Our Expectations Of Millennial Friendships Don’t Prepare Us For The Reality

Photographed by Eylul Aslan.
From the flicker when a woman wordlessly hands you a tissue while you’re crying on a train to the blaze of a 20-year relationship that has covered every crisis and celebration, female friendship is like no other bond on Earth.
Sure, I experienced my fair share of Mean Girls crap at my all-girls school but in adulthood my female friends feel like safe harbour. Especially today, as someone constantly being let down by wastemen in the dating world since I became single again following the death of my husband, my mates are who I rely on. They understand me, make me laugh and make me grow. 
It’s no mere coincidence that our friendships form a protective umbrella against the shitstorm that is being alive. A study published by academics at the University of California in 2000 found that women are more likely to bond with one another during times of stress. They called this the "tend and befriend" tendency, stemming from our desire to promote safety and reduce distress. 
For some of us, the closeness of our friends could literally determine our survival. One study published in Oncology Times found that women with early stage breast cancer were much more likely to survive if they had a strong social group. 
While there can be no doubt about the power of female friendships, lately I have been wondering whether we place too much pressure on them and whether our expectations of one another are realistic.
When female friendships break down, it doesn’t feel like a romantic break-up. For me, it often feels far worse – like I’ve failed not just myself and them but also the sisterhood.

While there can be no doubt about the power of female friendships, I have been wondering if we put too much pressure on them and whether our expectations are realistic.

More than that, I’ve noticed that it takes quite a lot for a friendship to end. There are always warning signs – indicators that we were growing apart or just had different priorities – but these were steadfastly ignored because to acknowledge them would be to admit that the relationship wasn’t perfect. Perhaps we put up with more from our friends than we would from a romantic partner before it gets to the point where the relationship has broken down. 
It’s not hard to understand why this happens. In a world where we are bombarded by so much gender-based injustice, from the tampon tax to #MeToo and the gender pay gap, friendship between women becomes a votive for all our hopes and dreams, our kindness and our love. When it fails, it feels particularly painful and profound.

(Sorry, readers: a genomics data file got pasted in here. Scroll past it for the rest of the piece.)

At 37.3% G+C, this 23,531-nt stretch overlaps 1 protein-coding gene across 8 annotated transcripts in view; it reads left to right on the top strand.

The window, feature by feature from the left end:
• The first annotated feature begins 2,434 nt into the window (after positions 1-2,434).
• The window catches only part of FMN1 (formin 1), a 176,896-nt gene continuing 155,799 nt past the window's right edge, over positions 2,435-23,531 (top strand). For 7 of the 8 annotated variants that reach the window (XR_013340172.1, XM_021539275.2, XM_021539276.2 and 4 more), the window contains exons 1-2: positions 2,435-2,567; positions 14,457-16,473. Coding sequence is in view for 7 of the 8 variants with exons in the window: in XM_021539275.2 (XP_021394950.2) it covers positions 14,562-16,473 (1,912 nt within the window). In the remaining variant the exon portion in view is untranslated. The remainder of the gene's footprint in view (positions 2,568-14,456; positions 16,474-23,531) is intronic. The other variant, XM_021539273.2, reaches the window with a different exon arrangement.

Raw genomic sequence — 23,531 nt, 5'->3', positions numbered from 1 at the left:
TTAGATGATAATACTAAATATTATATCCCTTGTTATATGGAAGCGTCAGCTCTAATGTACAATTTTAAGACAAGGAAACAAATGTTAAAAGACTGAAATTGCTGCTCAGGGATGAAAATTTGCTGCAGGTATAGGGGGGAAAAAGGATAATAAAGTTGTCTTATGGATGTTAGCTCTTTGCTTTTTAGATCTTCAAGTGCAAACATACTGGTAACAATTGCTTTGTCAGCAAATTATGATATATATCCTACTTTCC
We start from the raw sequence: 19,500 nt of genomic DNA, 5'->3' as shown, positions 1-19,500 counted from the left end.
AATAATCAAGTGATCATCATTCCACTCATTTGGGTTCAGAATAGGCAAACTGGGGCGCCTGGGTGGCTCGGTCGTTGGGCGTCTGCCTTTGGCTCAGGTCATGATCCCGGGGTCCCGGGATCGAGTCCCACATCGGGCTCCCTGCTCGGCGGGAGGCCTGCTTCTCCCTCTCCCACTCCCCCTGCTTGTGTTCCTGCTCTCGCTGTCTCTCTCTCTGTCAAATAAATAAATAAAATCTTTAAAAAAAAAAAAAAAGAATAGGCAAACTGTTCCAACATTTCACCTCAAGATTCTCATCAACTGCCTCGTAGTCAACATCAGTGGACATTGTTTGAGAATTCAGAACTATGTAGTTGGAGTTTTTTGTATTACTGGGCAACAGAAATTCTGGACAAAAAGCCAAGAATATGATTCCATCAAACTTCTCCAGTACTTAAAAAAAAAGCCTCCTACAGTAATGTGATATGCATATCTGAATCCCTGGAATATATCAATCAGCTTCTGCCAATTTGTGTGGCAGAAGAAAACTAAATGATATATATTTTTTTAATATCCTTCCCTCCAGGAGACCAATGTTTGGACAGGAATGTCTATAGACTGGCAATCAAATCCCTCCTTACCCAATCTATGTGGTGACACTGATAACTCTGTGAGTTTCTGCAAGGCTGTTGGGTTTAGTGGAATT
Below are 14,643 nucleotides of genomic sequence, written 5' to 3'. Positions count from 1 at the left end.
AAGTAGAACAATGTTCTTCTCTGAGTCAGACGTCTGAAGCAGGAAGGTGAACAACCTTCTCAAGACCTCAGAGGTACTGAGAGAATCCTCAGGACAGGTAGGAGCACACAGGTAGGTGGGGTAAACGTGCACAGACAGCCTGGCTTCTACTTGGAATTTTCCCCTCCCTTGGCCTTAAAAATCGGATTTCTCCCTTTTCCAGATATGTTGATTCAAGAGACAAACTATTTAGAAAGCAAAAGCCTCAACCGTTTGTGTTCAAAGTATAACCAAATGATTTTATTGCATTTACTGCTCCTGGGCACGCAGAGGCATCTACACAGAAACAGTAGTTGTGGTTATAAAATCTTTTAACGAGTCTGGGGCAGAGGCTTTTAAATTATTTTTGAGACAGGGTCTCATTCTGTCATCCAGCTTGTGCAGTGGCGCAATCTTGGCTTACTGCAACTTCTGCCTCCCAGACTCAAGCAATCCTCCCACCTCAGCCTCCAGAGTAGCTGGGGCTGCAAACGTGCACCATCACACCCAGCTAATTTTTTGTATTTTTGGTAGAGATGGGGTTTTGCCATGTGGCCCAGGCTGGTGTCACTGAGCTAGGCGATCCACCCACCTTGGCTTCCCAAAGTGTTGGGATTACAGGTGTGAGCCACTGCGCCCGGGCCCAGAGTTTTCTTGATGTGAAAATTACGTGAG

For me, the pressure and unrealistic expectations placed on female friendships owes something to the increasingly pervasive narrative that women’s relationships with one another can be all-sustaining love stories. I remember the seed of the idea being planted way back when in Sex and the City, when Carrie and friends suggested that they, rather than men, could be each other’s soulmates.
For cis heterosexual women such as myself, this concept has emerged as a way of extricating ourselves from relying on men to make us happy, freeing us from settling down with someone just because that’s what we’ve been told we ought to do. So in some ways it is liberating. 
But I question how well it is actually serving us. Just as we can’t expect our romantic partnerships to provide a tonic for all our ills, we can’t look to our friendships for this either. I’m not sure swapping one for the other will do anything to free us from looking to others to plug the supposed holes in our lives. 
I’m not alone in feeling that it’s all gotten a bit much. Laura Jane Williams, a novelist who writes 'romance for cynics' in her bestselling love story, Our Stop, agrees. "I just don’t think the notion that your friends can replace the figure of a romantic love is a realistic one – mostly because I don’t believe you have to 'replace' anything," she says. "It sets expectations far too high and pressurises all of us. And then what happens when the rules change, when your replacement lover gets her own lover?"